Pearl Global’s next-generation technology breaks down waste into its constituent parts, which can be sold or processed into even more valuable products.
Pearl Global’s technology represents a significant advancement on other recycling processes and is currently focused on processing end of life rubber, including waste tyres.
The technology offers portability and operating efficiency, and provides a new global environmental standard for waste conversion, operating in a low emission environment with no hazardous by-products.
How It Works
The process, known as thermal desorption, uses heat to separate waste into its component parts without the use of chemicals or acids. This is done using a special enclosed oven, sealed from the atmosphere. The oven is referred to as a thermal desorption unit, or TDU.
In the case of waste tyres, shredded rubber is passed through a number of variable zones that precisely manage the temperature, time and motion of the material based on its physical and chemical properties. This ensures that little or no unwanted or poisonous gases are generated.
The sealed oven has a discharge port with multiple air locks from which the carbon and steel products exit. Gases generated by the process are passed through a condenser, where useful hydrocarbons are captured, with the remaining gases passing through a thermal oxidiser to minimise emissions.
If any of the thermal desorption parameters are out even slightly, the process will lead to the creation of unwanted and potentially hazardous gasses and to the degradation of the products recovered in the process.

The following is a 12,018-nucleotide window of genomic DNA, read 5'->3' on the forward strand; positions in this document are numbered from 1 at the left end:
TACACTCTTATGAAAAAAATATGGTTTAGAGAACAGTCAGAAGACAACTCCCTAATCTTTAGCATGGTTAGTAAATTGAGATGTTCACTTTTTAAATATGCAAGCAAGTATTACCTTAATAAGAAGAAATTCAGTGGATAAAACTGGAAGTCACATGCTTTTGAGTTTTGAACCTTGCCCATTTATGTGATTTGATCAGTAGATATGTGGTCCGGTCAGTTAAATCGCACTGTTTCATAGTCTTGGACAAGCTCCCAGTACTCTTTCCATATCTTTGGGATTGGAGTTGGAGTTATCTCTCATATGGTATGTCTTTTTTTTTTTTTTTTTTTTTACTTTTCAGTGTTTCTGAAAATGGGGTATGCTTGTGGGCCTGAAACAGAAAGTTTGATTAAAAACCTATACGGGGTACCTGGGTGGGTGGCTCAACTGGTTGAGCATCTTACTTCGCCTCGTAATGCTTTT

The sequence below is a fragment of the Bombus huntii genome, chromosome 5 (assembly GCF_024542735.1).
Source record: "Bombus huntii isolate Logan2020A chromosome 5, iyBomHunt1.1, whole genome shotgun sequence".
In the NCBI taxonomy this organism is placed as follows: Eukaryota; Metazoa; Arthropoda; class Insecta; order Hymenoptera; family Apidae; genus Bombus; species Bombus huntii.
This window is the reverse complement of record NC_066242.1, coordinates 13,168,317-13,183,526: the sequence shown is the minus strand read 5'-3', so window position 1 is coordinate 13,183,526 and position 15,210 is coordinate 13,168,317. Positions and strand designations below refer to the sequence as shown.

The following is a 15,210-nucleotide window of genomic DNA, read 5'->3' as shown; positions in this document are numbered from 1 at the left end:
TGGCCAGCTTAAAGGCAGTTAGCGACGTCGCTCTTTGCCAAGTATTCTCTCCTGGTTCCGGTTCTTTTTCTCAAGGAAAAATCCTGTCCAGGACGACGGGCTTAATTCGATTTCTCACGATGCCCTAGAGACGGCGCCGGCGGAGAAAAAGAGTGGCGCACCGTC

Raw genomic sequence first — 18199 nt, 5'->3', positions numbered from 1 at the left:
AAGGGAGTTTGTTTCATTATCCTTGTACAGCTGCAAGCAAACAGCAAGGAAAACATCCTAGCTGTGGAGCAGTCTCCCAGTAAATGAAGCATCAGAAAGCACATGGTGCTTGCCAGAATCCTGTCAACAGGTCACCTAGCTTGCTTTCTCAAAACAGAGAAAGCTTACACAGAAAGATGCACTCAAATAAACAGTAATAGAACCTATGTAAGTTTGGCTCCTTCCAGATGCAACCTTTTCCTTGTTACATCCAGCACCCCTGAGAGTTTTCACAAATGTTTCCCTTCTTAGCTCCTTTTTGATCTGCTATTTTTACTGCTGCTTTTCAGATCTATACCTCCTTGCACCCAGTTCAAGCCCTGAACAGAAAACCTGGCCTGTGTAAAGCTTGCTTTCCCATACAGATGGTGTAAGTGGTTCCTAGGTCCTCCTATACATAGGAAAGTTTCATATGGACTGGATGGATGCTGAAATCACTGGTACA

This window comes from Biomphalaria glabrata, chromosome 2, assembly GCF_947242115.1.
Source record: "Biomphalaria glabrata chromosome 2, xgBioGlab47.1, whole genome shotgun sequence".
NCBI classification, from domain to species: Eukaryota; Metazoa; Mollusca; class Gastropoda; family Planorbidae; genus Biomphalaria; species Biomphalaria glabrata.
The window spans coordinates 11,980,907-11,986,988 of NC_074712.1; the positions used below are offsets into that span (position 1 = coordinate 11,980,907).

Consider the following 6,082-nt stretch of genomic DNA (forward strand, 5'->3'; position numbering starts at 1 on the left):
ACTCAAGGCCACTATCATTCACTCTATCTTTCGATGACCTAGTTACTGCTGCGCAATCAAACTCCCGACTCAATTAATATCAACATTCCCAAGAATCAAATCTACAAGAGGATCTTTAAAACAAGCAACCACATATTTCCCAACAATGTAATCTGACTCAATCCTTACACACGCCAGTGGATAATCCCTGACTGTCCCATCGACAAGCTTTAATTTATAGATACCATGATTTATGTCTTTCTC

Pearl Tyre Conversion Process
Pearl’s technology differentiates from other tyre recycling technologies through its ability to operate in a low emissions environment and produce no hazardous by-products.
Emissions from the thermal desorption process are well under the world’s strictest environmental standards. Its profile is significantly under the strict European EU6 vehicle standard, for example, with carbon monoxide emissions less than half the maximum allowed for a light vehicle diesel engine.
Pearl’s process is also the only one of its kind to be approved under the respective state regulations within Australia.
Pearl has an environmental license from the Western Australian Government Department of Environment Regulation. An independent report by the University of Western Australia also confirms that the process can operate in a low or no emissions environment.
Pearl also has approval to establish a plant in Queensland from the Department of Environment and Heritage, subject to planning approval from the Gold Coast City Council.
The technology is licensed to Pearl on an exclusive, worldwide basis.
Tyre Life Cycle
Another primary advantage of Pearl’s next-generation technology is that it doesn’t require large-scale, complex and expensive plants to operate.
One TDU can fit in a 40-foot iso-frame – the size of a shipping container – and be built, delivered and operating within 16 weeks. Once the TDU arrives on site it can be set up and running within two days, to process one ton of shredded tyres per hour.
TDUs don’t require high amounts of capital to construct, and their portability and modular design means they can be easily scaled.
Each Pearl TDU can process up to 720,000 passenger equivalent tyres, or 5,760 tons of rubber, per annum. A site that houses six TDUs could therefore process 4.3 million tyres or 34,000 tonnes of rubber per annum.